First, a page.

For now, it is hasn’t been implemented in SEAL; however it’s on their roadmap for CKKS. That being said, implementing bootstrapping can cause a significant penalty to performance, often an order of magnitude. In many cases, homomorphic algorithms for a given application don’t even need bootstrapping.
A homomorphic algorithm without bootstrapping is called a leveled algorithm. The number of levels of the algorithm (aka how many evaluations) is strictly defined by the encryption parameters you choose.
The first step is to choose a scheme that is appropriate to your application. Do you require integers or can it afford a margin of error? BFV should be used when you absolutely need accuracy. CKKS has its own advantages, but introduces a bit of error in the decryption. With sufficient parameters the error can be reduced to well within acceptable limits — it’s just harder to learn at first.
Once you’ve decided on a scheme, now it’s time to define the parameters. This question is perhaps the most difficult to answer because it depends on many factors. Then there are more questions: how do we test which ones work? Is there room for optimization? Do I have to build a new test application each time?
Yes, you might, but let’s go over a methodology. For now, ignore what these definitions mean.
Wow — that’s a lot of things! Whats more disheartening is that these are rather terrible generalizations. There’s still a lot to learn about optimizing and we haven’t even started coding a simple example… 😑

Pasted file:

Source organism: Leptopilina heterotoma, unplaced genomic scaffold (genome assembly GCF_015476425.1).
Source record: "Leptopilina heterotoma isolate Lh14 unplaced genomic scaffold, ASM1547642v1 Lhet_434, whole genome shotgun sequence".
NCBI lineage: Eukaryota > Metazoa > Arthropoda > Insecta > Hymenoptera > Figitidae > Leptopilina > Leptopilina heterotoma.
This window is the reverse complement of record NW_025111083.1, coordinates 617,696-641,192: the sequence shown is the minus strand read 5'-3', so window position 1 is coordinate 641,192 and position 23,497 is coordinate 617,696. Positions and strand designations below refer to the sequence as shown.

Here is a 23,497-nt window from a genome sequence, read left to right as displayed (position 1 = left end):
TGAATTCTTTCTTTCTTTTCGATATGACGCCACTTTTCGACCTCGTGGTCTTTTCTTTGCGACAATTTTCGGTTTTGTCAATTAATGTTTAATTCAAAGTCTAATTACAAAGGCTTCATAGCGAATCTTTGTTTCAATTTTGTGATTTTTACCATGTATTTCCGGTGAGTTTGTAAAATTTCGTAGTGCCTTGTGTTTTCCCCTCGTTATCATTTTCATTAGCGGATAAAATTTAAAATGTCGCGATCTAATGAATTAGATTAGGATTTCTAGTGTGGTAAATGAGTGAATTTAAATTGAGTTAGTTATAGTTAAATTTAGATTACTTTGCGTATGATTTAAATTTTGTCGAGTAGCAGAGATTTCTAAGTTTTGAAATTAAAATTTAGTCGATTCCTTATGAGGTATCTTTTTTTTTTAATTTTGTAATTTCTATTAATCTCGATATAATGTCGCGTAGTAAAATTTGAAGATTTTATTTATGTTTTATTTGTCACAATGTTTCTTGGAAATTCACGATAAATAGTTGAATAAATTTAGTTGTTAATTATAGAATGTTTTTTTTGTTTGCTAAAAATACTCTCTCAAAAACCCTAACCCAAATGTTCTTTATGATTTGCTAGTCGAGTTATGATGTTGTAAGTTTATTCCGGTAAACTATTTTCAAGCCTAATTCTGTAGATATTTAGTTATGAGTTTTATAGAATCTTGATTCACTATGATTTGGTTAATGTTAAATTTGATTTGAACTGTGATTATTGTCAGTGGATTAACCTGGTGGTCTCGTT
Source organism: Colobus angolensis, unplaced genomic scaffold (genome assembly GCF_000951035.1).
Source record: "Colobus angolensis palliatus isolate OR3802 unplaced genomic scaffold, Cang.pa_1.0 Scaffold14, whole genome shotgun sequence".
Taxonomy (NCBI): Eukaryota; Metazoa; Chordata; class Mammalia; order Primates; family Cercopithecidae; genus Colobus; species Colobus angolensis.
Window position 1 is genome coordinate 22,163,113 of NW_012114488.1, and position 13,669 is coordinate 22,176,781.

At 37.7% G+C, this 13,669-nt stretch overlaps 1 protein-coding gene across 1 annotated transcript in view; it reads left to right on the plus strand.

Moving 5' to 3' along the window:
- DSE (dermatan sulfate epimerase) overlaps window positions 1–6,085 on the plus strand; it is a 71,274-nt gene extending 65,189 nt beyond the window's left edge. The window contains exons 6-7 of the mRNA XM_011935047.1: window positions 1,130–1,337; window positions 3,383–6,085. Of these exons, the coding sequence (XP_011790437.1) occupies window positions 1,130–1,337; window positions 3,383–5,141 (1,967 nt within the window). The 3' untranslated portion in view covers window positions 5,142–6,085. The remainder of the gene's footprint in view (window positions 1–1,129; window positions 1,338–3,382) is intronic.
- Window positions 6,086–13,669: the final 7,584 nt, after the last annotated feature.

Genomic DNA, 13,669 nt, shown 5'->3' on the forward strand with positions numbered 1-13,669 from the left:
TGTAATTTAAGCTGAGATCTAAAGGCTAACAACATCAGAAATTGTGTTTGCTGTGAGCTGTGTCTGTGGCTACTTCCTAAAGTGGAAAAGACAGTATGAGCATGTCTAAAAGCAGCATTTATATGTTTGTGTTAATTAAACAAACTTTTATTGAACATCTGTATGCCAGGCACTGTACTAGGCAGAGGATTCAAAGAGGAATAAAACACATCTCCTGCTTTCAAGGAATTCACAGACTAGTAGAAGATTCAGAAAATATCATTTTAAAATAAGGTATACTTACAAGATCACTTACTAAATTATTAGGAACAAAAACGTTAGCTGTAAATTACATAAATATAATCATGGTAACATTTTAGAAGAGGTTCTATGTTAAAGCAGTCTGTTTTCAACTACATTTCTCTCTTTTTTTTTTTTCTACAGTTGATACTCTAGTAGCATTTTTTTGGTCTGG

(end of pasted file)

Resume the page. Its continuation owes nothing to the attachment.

This is the problem which plagued me for days on end. Rather than having an immediate discussion on how to pick parameters, I will tell you a way where you can rapidly experiment on your own.
It uses WebAssembly at its core with light bindings to work in Node.js or modern browsers 😎. The npm package already has zlib and intrinsics baked-in to make the performance close to the native library. Installing is as simple as npm install node-seal or yarn add node-seal— no need to compile anything and no dependencies.
This is a great first step building web applications leveraging HE, but it still doesn’t solve the problem of quickly iterating on parameters to find what works and what doesn’t.
With no solution, I did what any other developer would do — I built an app for that 🎉
I’ve established HE is possible in client-side applications, but the next step is to process encrypted data.
Yes, you could — but you don’t have to. By becoming a beta user on my platform, you can create an API which operates under a set of parameters and public keys. No secret keys are needed unless you want to simulate decryption.
A helpful test bench simulates sending and receiving an encrypted request from the browser so you can focus more on building content rather than debugging. Oh and there’s also another basic code generator for Node.js so you can sending requests from your machine to the cloud and back 💪🏻.
Ultimately, learning HE is tough — there’s really no easy way around it. I’ve built a few tools to help you get started with with either client or server-side applications.
~All without ever decrypting your data~
A big shout out to the 🧠s at Microsoft SEAL!!!
Thanks for reading!
Previously published at https://medium.com/@s0l0ist/homomorphic-encryption-for-web-apps-a3fa52e9f03d